Recent evidence now suggests that the secondary lymphoid organs may also be a site of promiscuous expression for tissue-specific antigens, though the nature and relevance of this phenomenon remains contentious. By analogy, however, the discovery of TSA expression in the thymus provides a useful historical precedent. When tissue-specific antigen promoters such as insulin and elastase I were first exploited to drive expression of exogenous T antigens in target tissues, a number of these antigens were, surprisingly, found to be “promiscuously” expressed in the thymus. [14,53]. These observations led a number of groups to suggest that such promiscuous gene expression might be an important property of thymic stroma, and might promote negative selection of antigen-specific T cells.
Suggestively, a number of recent reports have observed similar phenomena mediated by radioresistant cells of the secondary lymphoid organs. Lee et al. , using a transgenic system to express a truncated form of cytosolic OVA under the control of the intestinal fatty-acid binding protein promoter, found that OVA was promiscuously expressed by lymph node stroma, and that adoptive transfer of OVA-specific CD8 T cells induced rapid proliferation and subsequent deletion mediated by a radioresistant population. Similarly, Nichols et al.  showed that endogenous tyrosinase, a melanocyte-specific antigen, was expressed by radioresistant cells in secondary lymphoid organs, inducing rapid proliferation and subsequent deletion of adoptively transferred tyrosinase-specific CD8 T cells. Finally Gardner et al. , using a transgenic Aire reporter, identified a population of radioresistant cells in secondary lymphoid organs expressing nuclear AIRE protein and a host of AIRE-regulated TSAs. Transgenic self-antigen expression in these cells induced a similarly rapid proliferation and subsequent deletion of cognate CD8 T cells. Together, these results suggest the lymphoid stroma as a site of immunologically relevant expression of both Aire and TSAs.
While our groups and others have generated evidence suggesting that extrathymic AIRE and lymphoid stroma may play a role in ectopic TSA expression and immune tolerance, our respective approaches have thus far identified distinct cell populations. Lee et al.  characterized a population of UEA1+ gp38+ MHC class II+ LNSCs which ectopically expressed transgenic antigen, resulting in deletion of cognate T cells. In the same study, LNSCs were shown to ectopically express a number of TSAs relevant to autoimmunity, including those from the eye, thyroid, pancreas and central nervous system [50,55]. These cells, which upregulated PD-L1 to prevent CD8 T cell activation during chronic viral infection , are presumably part of the lymph node fibroblastic reticular cell (FRC) network. Far from a static scaffold, LN FRC form a matchmaking network for immune responses, expressing chemokines to attract and guide T cells and DC along processes rich in extracellular matrix, to meet in the paracortex [57,58]. They also deliver cytokines, chemokines and soluble antigen from lymph along specialized conduits to the rest of the organ . Importantly, presentation of antigen via MHC on stromal cells in these studies was tolerogenic without contribution from dendritic cells. The mechanisms involved are under investigation, but certainly a blockade of PD-L1 rescued autoreactive CD8+ T cells, which became activated and caused disease .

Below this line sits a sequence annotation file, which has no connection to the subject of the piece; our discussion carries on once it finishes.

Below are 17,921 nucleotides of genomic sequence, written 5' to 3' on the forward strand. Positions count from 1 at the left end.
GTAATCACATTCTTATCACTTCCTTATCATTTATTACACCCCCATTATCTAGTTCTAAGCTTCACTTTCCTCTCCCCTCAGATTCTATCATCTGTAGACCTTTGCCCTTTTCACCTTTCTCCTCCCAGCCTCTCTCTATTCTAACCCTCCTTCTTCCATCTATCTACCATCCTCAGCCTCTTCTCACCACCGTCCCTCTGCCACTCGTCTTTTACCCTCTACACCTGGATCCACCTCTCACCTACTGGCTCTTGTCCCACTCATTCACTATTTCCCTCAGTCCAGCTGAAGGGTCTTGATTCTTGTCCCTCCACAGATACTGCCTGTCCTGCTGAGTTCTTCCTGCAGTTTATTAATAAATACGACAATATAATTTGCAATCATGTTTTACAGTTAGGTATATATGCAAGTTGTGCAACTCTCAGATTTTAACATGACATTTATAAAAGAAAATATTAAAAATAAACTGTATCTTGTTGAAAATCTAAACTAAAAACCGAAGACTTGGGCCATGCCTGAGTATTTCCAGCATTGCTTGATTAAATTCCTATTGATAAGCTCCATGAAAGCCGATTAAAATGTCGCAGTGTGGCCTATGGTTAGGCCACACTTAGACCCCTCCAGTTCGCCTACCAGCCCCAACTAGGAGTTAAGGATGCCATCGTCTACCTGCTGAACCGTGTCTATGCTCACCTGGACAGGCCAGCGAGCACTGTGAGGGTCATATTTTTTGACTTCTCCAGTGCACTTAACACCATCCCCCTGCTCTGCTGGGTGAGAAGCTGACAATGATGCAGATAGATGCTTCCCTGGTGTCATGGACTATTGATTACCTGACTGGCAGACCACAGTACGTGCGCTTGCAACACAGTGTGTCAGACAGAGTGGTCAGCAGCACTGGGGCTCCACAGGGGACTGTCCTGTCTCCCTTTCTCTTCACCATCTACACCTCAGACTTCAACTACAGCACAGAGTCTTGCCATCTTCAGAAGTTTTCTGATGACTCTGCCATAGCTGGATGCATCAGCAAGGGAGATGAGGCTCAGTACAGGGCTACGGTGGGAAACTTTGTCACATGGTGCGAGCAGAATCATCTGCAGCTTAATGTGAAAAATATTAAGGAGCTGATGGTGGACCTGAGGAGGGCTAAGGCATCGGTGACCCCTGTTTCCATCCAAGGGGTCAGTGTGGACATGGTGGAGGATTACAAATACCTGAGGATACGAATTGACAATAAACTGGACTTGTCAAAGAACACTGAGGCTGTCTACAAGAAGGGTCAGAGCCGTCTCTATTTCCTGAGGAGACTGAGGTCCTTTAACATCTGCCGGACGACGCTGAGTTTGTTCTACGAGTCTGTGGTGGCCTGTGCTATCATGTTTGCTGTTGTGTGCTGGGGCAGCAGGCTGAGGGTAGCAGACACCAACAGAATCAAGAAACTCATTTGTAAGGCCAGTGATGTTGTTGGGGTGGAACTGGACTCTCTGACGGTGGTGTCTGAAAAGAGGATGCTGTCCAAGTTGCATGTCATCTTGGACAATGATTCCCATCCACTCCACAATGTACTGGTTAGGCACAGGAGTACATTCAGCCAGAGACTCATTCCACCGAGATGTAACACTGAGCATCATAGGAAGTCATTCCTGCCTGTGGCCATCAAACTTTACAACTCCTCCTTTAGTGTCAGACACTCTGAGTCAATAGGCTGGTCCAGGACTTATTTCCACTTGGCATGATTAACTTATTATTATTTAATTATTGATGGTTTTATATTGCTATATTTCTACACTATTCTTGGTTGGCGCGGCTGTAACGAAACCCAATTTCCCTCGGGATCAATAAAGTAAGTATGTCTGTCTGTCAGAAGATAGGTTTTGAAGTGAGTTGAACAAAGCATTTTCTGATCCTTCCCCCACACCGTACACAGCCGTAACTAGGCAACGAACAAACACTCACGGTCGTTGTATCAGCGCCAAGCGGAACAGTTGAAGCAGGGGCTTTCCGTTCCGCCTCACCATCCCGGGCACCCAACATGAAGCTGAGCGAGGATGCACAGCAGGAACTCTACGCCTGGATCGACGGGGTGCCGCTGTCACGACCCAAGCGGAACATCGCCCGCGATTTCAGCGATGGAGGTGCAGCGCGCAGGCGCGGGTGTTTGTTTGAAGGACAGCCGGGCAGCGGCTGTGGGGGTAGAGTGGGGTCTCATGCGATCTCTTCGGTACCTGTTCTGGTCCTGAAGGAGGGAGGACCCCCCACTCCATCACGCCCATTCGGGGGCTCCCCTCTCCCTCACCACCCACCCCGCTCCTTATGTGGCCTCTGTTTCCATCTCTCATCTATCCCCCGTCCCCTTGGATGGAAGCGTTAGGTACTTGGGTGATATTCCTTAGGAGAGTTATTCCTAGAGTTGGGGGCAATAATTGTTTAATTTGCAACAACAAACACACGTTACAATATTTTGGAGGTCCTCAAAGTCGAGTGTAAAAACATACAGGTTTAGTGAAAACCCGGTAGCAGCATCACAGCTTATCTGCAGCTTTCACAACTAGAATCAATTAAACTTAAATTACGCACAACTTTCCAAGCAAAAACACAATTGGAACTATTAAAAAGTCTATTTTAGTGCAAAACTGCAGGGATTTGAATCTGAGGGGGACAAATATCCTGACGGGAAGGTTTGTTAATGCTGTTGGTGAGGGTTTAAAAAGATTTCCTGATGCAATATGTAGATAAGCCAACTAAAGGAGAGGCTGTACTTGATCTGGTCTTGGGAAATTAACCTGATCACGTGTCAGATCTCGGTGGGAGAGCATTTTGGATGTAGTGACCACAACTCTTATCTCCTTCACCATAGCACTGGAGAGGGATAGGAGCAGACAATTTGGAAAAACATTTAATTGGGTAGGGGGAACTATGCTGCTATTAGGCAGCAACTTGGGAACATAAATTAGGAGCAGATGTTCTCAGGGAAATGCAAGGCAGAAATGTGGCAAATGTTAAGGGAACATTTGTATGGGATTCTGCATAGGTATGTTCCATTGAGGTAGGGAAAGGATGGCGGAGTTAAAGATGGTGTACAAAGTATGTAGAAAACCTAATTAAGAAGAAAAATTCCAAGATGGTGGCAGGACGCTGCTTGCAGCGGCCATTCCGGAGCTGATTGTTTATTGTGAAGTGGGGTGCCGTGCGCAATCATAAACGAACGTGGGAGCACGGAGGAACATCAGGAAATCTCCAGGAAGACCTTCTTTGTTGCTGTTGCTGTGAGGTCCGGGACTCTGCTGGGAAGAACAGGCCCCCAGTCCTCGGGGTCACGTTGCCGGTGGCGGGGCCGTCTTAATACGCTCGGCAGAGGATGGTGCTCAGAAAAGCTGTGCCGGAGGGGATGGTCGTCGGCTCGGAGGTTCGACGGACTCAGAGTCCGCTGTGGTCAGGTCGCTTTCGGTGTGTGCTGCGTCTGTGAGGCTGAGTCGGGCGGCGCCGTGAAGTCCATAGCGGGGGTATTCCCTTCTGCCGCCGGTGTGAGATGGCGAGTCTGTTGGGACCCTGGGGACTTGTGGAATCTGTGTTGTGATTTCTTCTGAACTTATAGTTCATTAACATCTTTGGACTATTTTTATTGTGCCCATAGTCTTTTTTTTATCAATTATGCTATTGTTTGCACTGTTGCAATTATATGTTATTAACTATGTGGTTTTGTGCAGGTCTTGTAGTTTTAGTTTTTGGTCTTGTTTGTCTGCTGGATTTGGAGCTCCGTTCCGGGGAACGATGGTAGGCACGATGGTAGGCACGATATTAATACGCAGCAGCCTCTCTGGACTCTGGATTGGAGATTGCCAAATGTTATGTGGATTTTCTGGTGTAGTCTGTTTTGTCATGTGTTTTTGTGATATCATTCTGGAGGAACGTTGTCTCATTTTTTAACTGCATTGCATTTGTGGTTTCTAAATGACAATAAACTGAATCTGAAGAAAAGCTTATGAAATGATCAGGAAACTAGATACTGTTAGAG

By comparison, a recent study by Gardner et al.  using an Aire reporter construct showed expression of both Aire transcript and nuclear AIRE protein in a unique population of tolerogenic stromal cells, termed eTACs (extra-thymic Aire-expressing cells). These cells, which express the epithelial marker EpCAM, are UEA1- and gp38-negative and phenotypically distinct from FRC populations. While expressing some markers reminiscent of mTECs (MHC class II, EpCAM), these cells appear to lack expression of canonical costimulatory molecules CD80 and CD86. This study also described weak expression of the Aire reporter in a subset of CD11c+ dendritic cells, though AIRE protein was not specifically detected in this population, and deletional tolerance of cognate T cells did not depend on it. As in the thymus, comparison of eTACs from WT and Aire-knockout mice demonstrated that Aire regulates a set of TSAs that includes several important autoantigens, as well as genes important in antigen processing and presentation, suggesting that Aire expression has broad transcriptional consequences for TSA expression in the periphery. Surprisingly, the genes regulated by AIRE in eTACs had virtually no overlap with AIRE-regulated genes in the thymus, suggesting a complementary role in the maintenance of self-tolerance (Figure 1). In addition, this lack of overlap reinforces the idea that AIRE-regulation of transcription is complex and may vary between cell types because of changes in the array of transcriptional or epigenetic factors that differ between the two cell populations.